max(), sum(), next()

Laszlo Nagy gandalf at
Wed Sep 3 21:18:15 CEST 2008

bearophileHUGS at wrote:
> Empty Python lists [] don't know the type of the items it will
> contain, so this sounds strange:
>>>> sum([])
> 0
> Because that [] may be an empty sequence of someobject:

You are right in that sum could be used to sum arbitrary objects. 
However, in 99.99% of the cases, you will be summing numerical values. 
When adding real numbers, the neutral element is zero. ( X + 0 = X) It 
is very logical to return zero for empty sequences.

Same way, if we would have a prod() function, it should return one for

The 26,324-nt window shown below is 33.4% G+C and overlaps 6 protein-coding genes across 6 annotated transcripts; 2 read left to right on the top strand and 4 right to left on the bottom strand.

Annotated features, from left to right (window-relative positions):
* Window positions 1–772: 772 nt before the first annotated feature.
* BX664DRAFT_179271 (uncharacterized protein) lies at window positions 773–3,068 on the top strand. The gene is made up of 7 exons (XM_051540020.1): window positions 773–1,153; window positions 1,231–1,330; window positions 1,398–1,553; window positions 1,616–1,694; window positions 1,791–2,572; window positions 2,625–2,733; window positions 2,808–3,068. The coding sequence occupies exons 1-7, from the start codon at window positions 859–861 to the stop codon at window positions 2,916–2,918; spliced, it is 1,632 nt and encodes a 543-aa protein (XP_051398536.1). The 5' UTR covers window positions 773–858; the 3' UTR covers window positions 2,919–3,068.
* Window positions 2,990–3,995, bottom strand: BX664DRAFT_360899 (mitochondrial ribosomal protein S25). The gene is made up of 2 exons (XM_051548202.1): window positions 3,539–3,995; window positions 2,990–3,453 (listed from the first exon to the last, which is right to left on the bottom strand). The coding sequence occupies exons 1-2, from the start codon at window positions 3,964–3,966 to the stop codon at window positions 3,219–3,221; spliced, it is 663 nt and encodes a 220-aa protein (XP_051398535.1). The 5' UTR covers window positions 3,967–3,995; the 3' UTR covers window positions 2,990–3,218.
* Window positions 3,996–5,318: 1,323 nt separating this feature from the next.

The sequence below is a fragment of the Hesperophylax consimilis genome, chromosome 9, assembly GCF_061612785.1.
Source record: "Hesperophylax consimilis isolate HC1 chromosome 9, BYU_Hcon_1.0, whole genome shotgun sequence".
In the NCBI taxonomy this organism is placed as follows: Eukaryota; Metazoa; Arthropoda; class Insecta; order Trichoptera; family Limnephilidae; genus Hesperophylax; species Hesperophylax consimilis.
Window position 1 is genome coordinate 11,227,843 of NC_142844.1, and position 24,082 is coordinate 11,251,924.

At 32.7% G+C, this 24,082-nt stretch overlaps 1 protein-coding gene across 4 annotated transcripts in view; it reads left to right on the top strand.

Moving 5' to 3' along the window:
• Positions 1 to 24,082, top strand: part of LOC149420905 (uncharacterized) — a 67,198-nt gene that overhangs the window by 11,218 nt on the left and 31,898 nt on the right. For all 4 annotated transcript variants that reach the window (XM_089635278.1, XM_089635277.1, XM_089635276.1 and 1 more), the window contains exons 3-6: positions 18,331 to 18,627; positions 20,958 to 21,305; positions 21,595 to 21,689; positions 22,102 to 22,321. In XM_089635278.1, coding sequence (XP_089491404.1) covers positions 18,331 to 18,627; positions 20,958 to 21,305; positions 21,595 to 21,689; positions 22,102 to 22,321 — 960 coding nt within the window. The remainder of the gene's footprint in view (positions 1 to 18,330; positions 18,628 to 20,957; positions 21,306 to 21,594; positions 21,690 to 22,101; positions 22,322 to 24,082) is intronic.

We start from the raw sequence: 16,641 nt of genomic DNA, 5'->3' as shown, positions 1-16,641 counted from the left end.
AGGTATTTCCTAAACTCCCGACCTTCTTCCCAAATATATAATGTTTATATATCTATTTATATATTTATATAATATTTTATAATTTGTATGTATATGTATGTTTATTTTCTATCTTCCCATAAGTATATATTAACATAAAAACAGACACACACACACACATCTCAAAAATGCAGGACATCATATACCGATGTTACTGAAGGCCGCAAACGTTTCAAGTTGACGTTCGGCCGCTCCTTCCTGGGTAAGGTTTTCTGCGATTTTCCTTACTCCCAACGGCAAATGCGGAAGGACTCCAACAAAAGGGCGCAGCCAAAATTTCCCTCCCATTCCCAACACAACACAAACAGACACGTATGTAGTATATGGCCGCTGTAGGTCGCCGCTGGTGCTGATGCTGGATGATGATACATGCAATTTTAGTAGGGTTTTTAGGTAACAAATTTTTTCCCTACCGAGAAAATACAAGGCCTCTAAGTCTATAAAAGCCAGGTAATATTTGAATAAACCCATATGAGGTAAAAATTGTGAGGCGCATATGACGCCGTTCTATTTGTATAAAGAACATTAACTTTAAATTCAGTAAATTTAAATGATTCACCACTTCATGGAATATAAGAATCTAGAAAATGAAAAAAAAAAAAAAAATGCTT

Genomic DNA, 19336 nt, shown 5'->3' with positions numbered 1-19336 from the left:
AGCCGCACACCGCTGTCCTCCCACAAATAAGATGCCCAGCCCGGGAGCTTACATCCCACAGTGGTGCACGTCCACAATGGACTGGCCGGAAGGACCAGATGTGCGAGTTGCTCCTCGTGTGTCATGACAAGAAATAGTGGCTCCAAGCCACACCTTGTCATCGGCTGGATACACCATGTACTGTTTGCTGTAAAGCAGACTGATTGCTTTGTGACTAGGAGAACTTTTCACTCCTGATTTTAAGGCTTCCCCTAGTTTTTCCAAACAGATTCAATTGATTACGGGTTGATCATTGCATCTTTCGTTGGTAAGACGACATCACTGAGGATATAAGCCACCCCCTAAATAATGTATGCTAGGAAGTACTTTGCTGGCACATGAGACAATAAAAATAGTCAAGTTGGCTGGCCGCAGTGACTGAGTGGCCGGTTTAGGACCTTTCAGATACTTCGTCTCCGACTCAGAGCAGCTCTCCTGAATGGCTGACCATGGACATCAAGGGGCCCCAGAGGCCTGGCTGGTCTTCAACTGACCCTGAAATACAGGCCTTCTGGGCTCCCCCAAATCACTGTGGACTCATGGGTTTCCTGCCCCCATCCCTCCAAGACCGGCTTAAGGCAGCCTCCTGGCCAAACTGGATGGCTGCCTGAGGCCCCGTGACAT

empty sequences because X*1 = X. The neutral element for this operation 
is one.

Of course this is not good for summing other types of objects. But how 
clumsy would it be to use

sum( L +[0] )


if L:
value = sum(L)
value = 0

instead of sum(L).

Once again, this is what sum() is used for in most cases, so this 
behavior is the "expected" one.

Another argument to convince you: the sum() function in SQL for empty 
row sets returns zero in most relational databases.

But of course it could have been implemented in a different way... I 
believe that there have been excessive discussions about this decision, 
and the current implementation is very good, if not the best.



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